A year ago, Joyce and I drove past the big, old boarding house in San Jose, California, where first I and then with Joyce lived in 1972. If it weren’t that we were so poor, we wouldn’t have lived in such a lousy place. I cleaned its bathrooms, floor and yard to pay less rent.
Sam, a state university violin student, lived with us. He liked to shop for bargains at San Jose’sSaturday flee market, where people brought items to sell for a little money. One Sunday afternoon I found Sam slumped on the edge of his bed, newspaper in hand. I wondered what news could be so bad and I hadn’t heard.
He told how he’d found a dirty, old violin obviously lacquered several times and dirty from much handling. The price was so cheap he looked closer and recognized the name inside and thought it was a common forgery trick. It looked like it might have been dropped. He couldn’t hear its sound for cracks because its strings were broken, so he walked away.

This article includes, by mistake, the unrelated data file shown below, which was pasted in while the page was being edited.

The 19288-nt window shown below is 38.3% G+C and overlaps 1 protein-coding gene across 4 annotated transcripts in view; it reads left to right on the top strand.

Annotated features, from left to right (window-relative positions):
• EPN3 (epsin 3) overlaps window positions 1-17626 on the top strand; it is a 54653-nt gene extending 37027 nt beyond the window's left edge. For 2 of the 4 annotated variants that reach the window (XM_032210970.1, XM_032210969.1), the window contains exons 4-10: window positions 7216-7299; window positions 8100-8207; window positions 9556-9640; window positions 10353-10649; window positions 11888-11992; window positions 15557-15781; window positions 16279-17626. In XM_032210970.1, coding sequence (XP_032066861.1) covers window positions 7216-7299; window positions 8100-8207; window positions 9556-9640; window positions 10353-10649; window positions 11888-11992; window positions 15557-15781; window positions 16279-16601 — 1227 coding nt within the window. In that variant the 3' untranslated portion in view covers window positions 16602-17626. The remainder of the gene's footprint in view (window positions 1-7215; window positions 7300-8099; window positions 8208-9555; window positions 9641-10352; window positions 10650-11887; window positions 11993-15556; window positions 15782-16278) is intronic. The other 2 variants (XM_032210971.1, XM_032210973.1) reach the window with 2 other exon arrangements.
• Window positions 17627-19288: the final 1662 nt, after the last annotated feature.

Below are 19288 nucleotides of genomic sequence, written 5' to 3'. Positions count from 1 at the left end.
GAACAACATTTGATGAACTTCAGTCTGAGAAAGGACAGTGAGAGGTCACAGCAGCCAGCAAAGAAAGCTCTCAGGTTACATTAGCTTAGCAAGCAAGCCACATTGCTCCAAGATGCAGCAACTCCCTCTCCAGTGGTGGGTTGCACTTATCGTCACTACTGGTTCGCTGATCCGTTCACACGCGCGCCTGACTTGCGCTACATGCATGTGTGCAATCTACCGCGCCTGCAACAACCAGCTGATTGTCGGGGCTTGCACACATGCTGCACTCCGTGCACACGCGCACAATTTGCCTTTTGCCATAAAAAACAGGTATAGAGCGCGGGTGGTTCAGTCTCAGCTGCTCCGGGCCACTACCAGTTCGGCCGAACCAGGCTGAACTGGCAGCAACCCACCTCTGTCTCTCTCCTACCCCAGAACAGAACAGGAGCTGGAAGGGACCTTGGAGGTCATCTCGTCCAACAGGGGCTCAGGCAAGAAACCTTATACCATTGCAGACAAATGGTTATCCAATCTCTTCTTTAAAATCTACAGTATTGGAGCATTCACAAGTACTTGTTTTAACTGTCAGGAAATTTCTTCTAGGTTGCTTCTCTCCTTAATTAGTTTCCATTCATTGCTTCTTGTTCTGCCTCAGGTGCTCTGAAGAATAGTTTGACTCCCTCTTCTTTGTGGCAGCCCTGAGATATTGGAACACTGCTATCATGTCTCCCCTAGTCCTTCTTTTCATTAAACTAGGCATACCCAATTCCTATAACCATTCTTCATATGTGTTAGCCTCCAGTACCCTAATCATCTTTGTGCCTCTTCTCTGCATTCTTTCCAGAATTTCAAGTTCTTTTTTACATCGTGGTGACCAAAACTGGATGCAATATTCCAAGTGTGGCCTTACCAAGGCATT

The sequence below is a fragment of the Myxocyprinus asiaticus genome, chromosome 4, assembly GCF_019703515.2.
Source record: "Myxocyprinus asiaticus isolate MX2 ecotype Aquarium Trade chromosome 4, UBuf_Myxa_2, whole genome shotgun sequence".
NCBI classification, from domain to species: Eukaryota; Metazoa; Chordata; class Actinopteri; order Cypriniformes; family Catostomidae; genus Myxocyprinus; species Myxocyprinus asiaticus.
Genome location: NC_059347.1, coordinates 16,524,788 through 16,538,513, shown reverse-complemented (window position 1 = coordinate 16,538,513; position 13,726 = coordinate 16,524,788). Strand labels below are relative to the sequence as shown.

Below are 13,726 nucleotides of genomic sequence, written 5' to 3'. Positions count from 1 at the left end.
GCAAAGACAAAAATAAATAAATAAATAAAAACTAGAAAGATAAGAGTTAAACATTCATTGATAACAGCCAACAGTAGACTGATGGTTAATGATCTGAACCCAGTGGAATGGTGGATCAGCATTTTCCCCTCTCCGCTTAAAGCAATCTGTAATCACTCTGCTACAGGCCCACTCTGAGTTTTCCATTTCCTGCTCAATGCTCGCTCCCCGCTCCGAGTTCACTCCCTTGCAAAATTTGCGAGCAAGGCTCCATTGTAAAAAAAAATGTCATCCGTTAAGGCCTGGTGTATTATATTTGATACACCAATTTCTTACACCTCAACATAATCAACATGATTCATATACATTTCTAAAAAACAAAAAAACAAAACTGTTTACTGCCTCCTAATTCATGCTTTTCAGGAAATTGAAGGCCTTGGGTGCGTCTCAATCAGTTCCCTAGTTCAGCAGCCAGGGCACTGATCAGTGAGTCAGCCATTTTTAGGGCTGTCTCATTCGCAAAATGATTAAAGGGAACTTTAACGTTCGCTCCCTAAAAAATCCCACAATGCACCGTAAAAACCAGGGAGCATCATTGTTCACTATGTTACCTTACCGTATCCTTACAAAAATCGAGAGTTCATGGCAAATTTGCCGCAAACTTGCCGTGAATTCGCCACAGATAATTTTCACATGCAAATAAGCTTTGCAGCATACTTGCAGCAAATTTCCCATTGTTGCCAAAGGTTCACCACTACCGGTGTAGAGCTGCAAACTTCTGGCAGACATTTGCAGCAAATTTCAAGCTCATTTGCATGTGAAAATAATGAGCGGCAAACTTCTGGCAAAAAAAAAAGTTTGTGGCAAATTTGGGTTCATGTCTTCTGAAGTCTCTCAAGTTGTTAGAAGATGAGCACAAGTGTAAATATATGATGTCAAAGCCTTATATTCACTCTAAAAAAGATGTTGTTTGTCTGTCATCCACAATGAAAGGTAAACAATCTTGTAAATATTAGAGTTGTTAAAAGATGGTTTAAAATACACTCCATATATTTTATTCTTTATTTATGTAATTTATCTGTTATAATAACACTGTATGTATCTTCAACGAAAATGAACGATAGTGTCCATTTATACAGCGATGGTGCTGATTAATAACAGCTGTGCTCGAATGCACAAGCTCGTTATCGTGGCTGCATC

Later that day an expert recognized it as made by a great Italian violin maker 200 years earlier and recently stolen. It was back then valued at $16,000, now many times that. The 10% insurance reward money alone would have paid a year’s college tuition for Sam.
Like Sam and the violin, you may not yet know your great worth in Jesus. For I consider that the sufferings of this present time are not worthy to be compared with the glory that is to be revealed to us (Romans 8:18):)